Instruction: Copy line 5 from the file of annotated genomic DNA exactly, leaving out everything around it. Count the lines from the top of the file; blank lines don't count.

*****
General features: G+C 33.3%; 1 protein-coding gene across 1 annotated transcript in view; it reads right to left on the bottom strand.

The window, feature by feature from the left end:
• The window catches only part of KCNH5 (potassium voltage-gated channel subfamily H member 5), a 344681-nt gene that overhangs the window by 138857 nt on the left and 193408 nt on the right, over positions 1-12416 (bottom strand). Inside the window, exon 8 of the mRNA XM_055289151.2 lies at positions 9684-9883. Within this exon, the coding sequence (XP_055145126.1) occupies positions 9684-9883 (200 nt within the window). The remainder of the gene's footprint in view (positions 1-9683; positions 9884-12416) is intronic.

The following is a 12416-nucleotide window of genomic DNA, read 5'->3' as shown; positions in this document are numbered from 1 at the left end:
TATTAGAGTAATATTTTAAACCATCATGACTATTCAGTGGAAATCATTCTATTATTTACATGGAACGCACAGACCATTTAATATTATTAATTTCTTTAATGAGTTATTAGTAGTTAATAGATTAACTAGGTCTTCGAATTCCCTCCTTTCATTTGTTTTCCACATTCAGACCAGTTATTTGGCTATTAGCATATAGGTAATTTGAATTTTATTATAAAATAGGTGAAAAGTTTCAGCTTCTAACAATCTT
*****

TATTAGAGTAATATTTTAAACCATCATGACTATTCAGTGGAAATCATTCTATTATTTACATGGAACGCACAGACCATTTAATATTATTAATTTCTTTAATGAGTTATTAGTAGTTAATAGATTAACTAGGTCTTCGAATTCCCTCCTTTCATTTGTTTTCCACATTCAGACCAGTTATTTGGCTATTAGCATATAGGTAATTTGAATTTTATTATAAAATAGGTGAAAAGTTTCAGCTTCTAACAATCTT